feature By: John Haviland | June, 19
Handloaders handle primers by the millions each year and expect each and every one of them to reliably ignite a powder charge. Despite that expectation, many handloaders seem to have a rather carefree attitude
toward primers and consider them no more hazardous than common matches. The priming compound is a pressure-sensitive explosive, though, and primers should be treated with care.
During the last two centuries, continual improvement of primers has been just as important to handloaders as smokeless powder. Alexander John Forsyth is credited with developing fulminate of mercury as a percussion system (1805) that could be detonated by a firearm’s hammer. American Joshua Shaw is recognized as inventing the percussion cap in 1814, finally settling on a mixture of fulminate of mercury, chlorate of potash and powdered glass. This primer compound was very volatile.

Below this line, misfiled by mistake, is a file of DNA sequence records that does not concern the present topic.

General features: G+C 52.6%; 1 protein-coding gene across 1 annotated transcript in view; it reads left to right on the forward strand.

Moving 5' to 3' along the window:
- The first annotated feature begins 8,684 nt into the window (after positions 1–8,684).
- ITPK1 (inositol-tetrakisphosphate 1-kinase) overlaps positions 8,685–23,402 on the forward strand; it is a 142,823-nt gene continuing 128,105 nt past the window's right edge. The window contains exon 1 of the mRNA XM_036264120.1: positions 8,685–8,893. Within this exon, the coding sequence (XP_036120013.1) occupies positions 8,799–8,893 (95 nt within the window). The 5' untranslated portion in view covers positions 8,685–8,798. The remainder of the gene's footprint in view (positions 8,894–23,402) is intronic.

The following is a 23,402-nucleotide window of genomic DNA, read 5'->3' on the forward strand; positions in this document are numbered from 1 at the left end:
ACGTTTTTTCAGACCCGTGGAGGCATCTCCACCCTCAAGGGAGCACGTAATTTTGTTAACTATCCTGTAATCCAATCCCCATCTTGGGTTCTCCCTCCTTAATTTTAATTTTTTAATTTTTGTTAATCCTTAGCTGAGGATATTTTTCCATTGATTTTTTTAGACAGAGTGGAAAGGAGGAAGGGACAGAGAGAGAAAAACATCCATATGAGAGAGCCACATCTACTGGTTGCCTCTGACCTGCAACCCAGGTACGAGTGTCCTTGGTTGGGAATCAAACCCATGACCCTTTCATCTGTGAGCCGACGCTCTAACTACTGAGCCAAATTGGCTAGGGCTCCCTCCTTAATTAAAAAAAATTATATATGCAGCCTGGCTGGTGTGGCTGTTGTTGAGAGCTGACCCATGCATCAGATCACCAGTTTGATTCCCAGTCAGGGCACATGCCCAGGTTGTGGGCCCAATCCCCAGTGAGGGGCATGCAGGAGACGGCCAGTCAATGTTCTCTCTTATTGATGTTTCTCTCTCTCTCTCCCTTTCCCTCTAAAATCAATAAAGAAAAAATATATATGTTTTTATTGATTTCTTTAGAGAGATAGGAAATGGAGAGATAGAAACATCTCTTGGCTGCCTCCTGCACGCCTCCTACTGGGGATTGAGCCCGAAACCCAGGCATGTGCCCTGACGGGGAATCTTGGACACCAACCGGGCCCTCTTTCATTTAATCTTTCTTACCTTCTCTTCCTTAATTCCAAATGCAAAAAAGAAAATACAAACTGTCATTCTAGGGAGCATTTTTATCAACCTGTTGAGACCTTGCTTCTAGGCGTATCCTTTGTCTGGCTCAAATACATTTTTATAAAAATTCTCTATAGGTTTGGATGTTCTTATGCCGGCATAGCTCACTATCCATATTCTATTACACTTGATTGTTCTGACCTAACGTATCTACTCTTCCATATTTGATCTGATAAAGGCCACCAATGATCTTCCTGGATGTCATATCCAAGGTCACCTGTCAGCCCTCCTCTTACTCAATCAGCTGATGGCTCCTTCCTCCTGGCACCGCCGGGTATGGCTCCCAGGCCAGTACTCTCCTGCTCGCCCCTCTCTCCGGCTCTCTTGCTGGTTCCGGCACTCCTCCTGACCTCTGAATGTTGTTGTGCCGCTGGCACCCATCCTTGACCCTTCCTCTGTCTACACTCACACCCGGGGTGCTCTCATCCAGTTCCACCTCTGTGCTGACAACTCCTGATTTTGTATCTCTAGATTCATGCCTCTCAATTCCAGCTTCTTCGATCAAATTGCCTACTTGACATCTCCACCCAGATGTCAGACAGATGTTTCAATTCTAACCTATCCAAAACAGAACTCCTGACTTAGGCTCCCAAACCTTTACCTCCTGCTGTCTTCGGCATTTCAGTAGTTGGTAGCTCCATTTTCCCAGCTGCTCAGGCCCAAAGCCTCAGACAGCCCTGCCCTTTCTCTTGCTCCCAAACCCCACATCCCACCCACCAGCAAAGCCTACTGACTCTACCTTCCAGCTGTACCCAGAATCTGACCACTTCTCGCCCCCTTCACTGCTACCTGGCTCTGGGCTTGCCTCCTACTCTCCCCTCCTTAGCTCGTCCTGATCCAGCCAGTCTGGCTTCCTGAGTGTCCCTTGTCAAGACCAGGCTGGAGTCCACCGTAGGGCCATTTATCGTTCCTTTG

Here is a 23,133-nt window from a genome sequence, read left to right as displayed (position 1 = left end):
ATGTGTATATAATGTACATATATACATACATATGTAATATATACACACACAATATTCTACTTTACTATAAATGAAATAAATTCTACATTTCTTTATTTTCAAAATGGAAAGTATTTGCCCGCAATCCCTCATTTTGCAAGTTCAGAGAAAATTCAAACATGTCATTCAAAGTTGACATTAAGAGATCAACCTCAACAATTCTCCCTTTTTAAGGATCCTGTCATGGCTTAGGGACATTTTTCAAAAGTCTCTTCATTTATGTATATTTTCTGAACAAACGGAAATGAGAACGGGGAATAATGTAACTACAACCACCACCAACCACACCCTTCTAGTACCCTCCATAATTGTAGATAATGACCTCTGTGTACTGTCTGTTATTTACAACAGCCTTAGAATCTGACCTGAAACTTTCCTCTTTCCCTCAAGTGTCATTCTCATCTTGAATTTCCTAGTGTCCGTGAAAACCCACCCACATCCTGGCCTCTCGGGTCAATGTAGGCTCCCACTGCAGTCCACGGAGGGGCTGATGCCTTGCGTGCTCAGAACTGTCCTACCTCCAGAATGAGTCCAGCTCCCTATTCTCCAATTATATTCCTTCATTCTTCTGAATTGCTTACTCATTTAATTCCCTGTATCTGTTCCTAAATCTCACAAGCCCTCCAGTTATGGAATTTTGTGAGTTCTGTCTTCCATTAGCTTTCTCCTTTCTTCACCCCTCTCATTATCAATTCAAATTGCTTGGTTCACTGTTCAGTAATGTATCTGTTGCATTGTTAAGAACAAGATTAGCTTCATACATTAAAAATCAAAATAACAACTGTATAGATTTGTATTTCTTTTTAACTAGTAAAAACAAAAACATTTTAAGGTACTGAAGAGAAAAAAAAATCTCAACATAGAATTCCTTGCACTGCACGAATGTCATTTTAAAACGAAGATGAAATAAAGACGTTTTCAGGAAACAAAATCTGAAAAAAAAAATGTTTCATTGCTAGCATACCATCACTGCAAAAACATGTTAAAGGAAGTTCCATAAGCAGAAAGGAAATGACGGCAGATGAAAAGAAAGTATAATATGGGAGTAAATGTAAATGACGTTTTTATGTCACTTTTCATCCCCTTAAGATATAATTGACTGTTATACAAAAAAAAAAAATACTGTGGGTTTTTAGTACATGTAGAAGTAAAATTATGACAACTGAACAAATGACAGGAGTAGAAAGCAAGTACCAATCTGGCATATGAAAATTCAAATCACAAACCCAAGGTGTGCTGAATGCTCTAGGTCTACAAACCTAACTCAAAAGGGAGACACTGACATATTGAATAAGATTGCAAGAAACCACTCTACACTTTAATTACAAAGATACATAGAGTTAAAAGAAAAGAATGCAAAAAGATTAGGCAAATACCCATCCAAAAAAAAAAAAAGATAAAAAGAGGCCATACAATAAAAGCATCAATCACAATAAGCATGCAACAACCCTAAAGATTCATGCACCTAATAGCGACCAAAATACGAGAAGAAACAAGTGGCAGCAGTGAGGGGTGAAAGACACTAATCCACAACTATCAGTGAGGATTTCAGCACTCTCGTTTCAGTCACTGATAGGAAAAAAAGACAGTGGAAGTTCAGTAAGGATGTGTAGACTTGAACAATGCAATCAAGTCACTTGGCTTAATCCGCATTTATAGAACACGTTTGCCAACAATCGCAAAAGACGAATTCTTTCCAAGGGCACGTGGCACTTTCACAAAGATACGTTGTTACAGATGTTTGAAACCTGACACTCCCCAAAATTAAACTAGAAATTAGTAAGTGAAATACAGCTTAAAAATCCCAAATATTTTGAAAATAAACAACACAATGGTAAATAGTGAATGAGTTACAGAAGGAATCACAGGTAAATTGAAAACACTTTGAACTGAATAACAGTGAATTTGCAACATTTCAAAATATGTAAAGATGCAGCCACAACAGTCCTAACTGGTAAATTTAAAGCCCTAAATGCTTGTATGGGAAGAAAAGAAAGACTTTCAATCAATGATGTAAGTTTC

The arrival of centerfire cartridges resulted in the primers recognized today. Black powder fouling left in cases absorbed most of the mercury from those first centerfire primers, but a stronger primer was required to reliably ignite smokeless powder, which arrived in the 1890s. Plus, little fouling left by smokeless powder allowed mercury to penetrate into brass cases, weakening and making them unsafe to reload.
By 1900, mercury had been removed from primers. Primers still remained corrosive to barrel steel and required immediate cleaning to prevent rust. Potassium chloride was the cause and it, too, was eventually removed from primers. In 1927, Remington introduced its Kleanbore noncorrosive primers.
Heavy metal-free (mostly lead) primers have been on the market for years. According to some experts, they have not been deemed dependable enough for all-around use.